Focal passage: Philippians 4:10-20
My nephew always wants a new game. He is six years old, after all. He’s learning new skills each time he plays, and he has fun doing it. He loves to show his family and friends the levels that he’s mastered, and he is always thinking about what game could be next. I love his wonder and his zeal.
Sometimes, however, his wanting can be a little much. I can perceive his anxiety as he stumbles over his words, begging so hastily, all the while fearful that his desire will not be met. No one in his life is seeking to keep good things from him, but he is still often consumed by the thought that they might be. He’s so anxious for a new game that he forgets to enjoy the ones that he already has. I smile when I think about him, but then I realize what a mirror of my heart toward God he is.
In our lives, there are plenty of matters to be concerned with, many of them involving money or provision. Paul reminds the Philippian church of how they cared for him when he was in need. He also reminds them that, in his need, God taught him contentment. Paul’s secret to contentment was not a better business plan, but the understanding that God would always give him the strength to endure in any circumstance.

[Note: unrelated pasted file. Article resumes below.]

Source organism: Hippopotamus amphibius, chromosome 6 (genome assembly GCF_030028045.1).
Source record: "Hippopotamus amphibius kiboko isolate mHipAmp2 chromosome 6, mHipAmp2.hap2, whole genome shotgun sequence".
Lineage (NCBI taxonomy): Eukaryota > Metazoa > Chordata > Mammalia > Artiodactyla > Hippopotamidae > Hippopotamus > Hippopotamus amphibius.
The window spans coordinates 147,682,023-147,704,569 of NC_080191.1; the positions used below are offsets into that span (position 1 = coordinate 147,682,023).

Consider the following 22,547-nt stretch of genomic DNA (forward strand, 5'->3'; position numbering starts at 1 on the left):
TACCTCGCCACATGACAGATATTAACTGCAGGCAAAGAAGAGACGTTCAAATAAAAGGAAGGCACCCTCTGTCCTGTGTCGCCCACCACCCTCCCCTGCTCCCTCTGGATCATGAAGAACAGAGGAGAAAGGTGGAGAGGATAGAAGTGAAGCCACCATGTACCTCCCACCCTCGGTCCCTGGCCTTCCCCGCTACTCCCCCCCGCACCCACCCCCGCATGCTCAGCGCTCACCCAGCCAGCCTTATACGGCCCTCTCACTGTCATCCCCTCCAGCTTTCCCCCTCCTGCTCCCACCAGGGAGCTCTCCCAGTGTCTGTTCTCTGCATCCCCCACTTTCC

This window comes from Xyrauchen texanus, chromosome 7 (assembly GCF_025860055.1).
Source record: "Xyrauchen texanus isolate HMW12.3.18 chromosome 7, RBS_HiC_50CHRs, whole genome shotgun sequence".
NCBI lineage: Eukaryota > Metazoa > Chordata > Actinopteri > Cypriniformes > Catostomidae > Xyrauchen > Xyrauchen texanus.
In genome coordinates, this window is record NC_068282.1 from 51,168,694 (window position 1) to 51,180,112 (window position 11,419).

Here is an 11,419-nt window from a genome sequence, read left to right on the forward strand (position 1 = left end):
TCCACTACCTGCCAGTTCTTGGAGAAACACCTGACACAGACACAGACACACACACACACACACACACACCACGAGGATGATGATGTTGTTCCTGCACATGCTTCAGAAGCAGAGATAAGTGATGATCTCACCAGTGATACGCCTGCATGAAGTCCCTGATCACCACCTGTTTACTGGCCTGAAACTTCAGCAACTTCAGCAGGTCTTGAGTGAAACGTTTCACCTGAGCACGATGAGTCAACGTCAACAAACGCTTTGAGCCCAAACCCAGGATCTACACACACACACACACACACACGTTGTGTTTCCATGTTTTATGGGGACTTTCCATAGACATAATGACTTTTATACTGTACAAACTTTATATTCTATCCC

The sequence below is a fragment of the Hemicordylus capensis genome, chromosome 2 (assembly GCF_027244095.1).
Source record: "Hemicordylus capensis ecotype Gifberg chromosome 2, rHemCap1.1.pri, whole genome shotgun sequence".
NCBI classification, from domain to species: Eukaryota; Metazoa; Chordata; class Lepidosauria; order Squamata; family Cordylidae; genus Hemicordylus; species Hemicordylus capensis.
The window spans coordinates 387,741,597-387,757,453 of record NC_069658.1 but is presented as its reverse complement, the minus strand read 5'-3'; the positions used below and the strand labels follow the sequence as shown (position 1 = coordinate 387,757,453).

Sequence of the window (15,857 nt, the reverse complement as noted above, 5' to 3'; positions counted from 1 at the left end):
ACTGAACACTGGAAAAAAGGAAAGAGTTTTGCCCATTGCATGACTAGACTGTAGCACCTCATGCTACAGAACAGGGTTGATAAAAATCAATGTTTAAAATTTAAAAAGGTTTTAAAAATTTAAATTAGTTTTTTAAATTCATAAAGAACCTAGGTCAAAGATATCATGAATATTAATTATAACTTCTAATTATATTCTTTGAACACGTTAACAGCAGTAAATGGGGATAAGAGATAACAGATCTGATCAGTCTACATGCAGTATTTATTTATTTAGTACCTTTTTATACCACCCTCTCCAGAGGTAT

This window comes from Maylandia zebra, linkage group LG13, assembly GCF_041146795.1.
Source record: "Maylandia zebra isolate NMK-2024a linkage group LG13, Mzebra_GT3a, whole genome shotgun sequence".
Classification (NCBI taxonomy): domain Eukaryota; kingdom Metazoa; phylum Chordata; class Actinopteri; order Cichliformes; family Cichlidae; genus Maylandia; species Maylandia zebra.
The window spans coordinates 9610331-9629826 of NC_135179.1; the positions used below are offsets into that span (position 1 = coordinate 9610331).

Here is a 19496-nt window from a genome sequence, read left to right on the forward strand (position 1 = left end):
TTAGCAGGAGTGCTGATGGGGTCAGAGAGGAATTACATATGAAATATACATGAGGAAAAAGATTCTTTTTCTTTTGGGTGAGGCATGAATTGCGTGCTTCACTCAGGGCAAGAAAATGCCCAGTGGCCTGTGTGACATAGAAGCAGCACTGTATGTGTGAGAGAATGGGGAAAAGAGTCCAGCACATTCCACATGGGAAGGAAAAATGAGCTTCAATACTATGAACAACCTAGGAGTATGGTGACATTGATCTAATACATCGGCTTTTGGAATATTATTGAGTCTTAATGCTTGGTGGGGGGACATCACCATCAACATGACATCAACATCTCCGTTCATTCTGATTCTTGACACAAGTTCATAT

There is nothing wrong with wanting material things or wanting our needs to be met. In fact, God wants us to be productive and to be able to provide for ourselves and our families. However, when we are controlled by these desires, we are in danger of the sin of idolatry. If we’re not careful, we can fall into the trap of being controlled by money or the desire for it. When we find ourselves constantly consumed with thoughts of having more, it is wise to reassess the motives in our hearts. Our security comes from a loving Father who is willing and able to provide. In Him we find joy and contentment.